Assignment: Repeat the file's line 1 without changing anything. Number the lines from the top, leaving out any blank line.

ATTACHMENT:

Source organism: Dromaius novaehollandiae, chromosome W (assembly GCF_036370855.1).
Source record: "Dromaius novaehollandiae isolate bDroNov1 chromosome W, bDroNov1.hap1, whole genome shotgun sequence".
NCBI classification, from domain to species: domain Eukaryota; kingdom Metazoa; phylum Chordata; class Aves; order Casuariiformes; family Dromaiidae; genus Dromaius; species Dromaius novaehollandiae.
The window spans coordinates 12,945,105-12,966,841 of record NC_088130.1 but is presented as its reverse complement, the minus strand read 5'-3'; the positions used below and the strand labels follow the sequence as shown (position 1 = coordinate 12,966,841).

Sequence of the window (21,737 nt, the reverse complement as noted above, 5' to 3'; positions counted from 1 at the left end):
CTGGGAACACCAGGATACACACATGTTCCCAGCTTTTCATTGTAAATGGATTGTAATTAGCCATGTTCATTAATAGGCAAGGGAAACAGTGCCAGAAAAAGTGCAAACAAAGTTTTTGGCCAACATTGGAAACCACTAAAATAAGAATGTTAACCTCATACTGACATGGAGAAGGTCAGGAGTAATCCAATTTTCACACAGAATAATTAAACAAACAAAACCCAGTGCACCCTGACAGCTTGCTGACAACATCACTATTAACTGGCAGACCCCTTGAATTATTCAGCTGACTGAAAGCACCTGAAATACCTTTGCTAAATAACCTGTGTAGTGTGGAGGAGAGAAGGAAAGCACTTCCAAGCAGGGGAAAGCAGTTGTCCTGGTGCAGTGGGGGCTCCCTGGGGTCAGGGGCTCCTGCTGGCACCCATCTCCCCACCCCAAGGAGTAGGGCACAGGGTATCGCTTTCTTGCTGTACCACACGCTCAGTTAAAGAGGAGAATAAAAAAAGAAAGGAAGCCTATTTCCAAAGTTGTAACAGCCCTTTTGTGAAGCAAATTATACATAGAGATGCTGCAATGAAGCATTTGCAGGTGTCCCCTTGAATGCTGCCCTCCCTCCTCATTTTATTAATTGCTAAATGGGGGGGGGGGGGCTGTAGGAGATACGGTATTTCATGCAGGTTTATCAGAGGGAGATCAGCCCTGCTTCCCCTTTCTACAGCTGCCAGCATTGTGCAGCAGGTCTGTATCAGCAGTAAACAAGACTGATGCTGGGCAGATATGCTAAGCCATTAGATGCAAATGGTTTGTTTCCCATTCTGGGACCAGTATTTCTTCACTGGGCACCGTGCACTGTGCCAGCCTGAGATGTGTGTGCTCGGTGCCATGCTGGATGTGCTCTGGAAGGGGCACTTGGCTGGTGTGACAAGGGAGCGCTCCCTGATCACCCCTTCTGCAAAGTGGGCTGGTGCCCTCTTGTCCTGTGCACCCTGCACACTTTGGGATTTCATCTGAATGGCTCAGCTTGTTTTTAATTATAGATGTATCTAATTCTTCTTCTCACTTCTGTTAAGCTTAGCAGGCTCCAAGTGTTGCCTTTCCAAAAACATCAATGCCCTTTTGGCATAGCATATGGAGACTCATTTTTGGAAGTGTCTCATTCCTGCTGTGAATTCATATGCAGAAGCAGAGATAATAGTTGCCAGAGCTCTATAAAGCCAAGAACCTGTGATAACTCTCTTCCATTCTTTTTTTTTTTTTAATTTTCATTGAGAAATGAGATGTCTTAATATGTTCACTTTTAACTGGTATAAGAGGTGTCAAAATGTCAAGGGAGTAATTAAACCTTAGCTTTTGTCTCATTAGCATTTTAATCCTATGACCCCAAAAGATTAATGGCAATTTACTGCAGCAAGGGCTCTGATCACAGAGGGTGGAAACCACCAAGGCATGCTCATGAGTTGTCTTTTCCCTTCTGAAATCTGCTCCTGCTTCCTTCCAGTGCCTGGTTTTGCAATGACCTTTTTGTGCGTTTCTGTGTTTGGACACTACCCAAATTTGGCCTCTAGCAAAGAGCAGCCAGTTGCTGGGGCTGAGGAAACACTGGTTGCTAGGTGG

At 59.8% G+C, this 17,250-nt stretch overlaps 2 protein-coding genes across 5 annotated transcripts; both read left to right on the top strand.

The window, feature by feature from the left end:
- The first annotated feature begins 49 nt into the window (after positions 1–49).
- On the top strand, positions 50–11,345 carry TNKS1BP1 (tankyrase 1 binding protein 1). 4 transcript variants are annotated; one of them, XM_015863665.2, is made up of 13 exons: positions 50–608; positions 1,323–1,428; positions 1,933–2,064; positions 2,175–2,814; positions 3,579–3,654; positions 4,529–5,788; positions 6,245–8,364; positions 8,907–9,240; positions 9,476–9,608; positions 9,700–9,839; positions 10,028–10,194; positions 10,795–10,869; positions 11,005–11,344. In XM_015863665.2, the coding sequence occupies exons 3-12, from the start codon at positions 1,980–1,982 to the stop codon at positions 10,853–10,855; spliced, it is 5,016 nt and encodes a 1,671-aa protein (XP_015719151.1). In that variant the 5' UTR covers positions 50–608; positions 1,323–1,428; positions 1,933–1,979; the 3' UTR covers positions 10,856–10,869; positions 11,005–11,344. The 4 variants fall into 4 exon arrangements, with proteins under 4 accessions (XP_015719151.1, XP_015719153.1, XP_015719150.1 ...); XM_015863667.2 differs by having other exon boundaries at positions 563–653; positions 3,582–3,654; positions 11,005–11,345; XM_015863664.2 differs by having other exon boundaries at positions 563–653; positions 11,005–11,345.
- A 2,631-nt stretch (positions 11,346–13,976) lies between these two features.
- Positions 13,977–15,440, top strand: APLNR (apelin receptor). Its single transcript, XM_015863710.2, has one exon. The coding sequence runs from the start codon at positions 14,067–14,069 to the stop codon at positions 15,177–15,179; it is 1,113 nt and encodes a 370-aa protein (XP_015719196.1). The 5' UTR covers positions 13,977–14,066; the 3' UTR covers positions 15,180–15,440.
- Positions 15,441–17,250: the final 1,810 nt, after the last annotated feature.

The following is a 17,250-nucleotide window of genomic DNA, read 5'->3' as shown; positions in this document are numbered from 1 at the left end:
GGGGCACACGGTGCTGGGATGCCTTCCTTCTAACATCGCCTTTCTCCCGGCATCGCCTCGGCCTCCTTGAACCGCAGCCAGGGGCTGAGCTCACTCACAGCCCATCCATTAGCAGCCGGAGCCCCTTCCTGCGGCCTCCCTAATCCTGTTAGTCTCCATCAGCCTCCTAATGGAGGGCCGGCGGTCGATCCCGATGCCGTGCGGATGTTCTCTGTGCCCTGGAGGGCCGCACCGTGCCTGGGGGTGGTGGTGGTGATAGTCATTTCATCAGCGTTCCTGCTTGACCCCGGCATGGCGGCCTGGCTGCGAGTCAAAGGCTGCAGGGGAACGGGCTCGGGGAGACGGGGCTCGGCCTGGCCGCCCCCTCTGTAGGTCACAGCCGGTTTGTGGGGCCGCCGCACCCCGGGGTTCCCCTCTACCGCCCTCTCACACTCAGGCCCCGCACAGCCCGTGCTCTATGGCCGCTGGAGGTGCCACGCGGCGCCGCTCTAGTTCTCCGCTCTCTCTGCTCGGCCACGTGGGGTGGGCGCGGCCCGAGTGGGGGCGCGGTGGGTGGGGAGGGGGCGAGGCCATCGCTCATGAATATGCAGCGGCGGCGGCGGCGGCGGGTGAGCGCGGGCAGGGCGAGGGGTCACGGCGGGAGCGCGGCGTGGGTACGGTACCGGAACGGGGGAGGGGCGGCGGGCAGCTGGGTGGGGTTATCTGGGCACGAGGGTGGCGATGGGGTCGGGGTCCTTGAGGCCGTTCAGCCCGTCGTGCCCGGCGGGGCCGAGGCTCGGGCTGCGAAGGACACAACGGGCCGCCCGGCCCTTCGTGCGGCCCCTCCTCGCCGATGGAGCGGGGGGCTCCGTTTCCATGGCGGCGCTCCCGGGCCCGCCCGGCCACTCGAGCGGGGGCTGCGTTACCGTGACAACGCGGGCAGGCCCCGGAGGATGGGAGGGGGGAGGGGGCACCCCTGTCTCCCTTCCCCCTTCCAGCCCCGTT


Source organism: Dromaius novaehollandiae, chromosome W (assembly GCF_036370855.1).